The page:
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Debunked: Is it better to keep bread in the fridge or a bread bin?

Mould is likely to contaminate the bread at some point, but what is the best way of stopping this from happening?

Image: sliced bread via Shutterstock

IN THIS SERIES, making a comeback for the bank holiday weekend, takes a look at an urban myth, old wives’ tale, or something that your mammy told you years ago to see if there’s any truth in it.

KEEPING BREAD IN the fridge is a controversial practice in Irish society.

While most people would stick to the traditional bread bin system, others conscious of ensuring the bread doesn’t go moldy would try the fridge.

We put the question to our readers last year, revealing that only a tiny minority engage in the latter.

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The result was striking, 7 per cent said they kept it in the fridge, although were somewhat skewed by 53 per cent of voters calling for peace between the two camps.

Bread is the single most wasted item in Irish households, so should the majority of us reconsider our bread habits to cut down on this, or will it be at the expense of taste?

We set up a highly complex, strictly-controlled experiment in which two slices of bread were placed, unwrapped, in the fridge, and same in a darkened cupboard.

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Both pairs of slices managed to survive for two weeks, and emerged virtually identical.

While both were stiff and inedible, the one in the press kept slightly better, being less difficult to snap.

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The results were inconclusive, so what’s the science behind it?

Dr Linda Gordon with Safefood explained that mould, the appearance of which generally mean the bread will be chucked in the bin, appears on foods like bread that have a low moisture content when they are exposed to a damp environment.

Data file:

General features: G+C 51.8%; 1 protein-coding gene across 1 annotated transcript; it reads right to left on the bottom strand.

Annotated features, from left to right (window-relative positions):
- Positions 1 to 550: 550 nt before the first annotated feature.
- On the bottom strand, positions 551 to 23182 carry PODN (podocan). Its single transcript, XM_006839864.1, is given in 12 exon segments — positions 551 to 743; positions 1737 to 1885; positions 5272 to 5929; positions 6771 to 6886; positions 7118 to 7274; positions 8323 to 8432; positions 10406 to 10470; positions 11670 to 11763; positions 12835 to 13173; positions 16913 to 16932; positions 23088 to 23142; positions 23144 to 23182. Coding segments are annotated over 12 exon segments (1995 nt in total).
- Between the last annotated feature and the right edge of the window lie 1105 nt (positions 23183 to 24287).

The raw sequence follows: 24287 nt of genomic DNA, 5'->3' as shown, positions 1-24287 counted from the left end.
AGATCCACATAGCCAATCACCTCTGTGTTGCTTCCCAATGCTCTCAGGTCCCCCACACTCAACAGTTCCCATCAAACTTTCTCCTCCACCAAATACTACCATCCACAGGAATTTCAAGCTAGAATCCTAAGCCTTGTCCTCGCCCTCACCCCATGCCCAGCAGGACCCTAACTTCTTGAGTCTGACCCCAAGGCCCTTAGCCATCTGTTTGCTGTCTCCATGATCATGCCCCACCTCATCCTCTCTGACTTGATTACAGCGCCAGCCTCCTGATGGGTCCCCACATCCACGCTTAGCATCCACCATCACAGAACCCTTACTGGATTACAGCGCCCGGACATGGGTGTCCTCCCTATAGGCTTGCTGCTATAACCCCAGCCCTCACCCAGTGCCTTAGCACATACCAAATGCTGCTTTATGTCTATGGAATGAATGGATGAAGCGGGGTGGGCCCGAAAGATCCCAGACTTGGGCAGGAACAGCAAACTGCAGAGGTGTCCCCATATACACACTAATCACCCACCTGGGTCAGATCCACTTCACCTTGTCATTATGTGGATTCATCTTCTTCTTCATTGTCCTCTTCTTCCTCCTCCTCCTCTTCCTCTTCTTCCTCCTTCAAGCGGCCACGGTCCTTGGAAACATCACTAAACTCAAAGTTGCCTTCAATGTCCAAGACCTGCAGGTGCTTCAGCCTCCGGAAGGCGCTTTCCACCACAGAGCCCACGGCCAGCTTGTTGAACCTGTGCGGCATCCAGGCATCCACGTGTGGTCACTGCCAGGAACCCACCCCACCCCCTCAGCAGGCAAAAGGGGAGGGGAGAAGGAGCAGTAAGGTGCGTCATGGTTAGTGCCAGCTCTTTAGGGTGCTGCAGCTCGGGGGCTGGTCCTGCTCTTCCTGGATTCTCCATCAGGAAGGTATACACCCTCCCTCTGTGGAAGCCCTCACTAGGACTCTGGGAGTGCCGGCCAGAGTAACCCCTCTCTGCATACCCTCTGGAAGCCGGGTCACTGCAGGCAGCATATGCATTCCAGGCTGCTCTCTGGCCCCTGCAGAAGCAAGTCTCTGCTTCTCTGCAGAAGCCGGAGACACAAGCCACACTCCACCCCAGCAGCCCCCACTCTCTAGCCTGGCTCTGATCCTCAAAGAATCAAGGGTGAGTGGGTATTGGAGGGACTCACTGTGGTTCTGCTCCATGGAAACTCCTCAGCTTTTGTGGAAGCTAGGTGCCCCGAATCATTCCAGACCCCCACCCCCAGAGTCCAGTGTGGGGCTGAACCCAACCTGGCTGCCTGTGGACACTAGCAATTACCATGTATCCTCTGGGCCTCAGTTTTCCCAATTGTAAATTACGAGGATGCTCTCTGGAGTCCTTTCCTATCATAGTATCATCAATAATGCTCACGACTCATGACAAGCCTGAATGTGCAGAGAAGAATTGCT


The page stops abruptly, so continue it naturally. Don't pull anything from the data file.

This is likely to occur in the plastic bag that bread is kept it, but would occur at a slower rate due to the reduced temperature in the fridge.

However, she noted that keeping bread in the fridge will make it go stale quicker than if it is kept in a bread bin.

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This is due to the crystalline structure of starch changing at low temperatures.

“Storing in a bread bin is fine,” she told, “as long as it is not damp , and it’s probably best to store it in paper rather than plastic.”

However, Gordon suggested the best thing to do with bread is to freeze it, and to take out as much as you need each day, meaning that the bread is kept fresh but also that waste is minimised.

She noted that if you are unfortunate enough to have a slice of bread go mouldy, scraping it off won’t help – it’s best to just throw it out.

“The types of mould usually found on bread do not usually cause illness, although some people are allergic to mould, so it is a food quality rather than a food safety issue,” she said.

The evidence looks to be pointing towards how much bread your household eats. A lot, and the bread bin will suffice, but Gordon’s suggestion of freezing the bread is probably more suitable for reducing waste.

Is there a myth you’d like debunked? Email

Read: Which gets mouldier quicker – brown or white bread? >

More: ‘Bread bandit’ steals New York bakery truck, makes deliveries >

About the author:

Nicky Ryan

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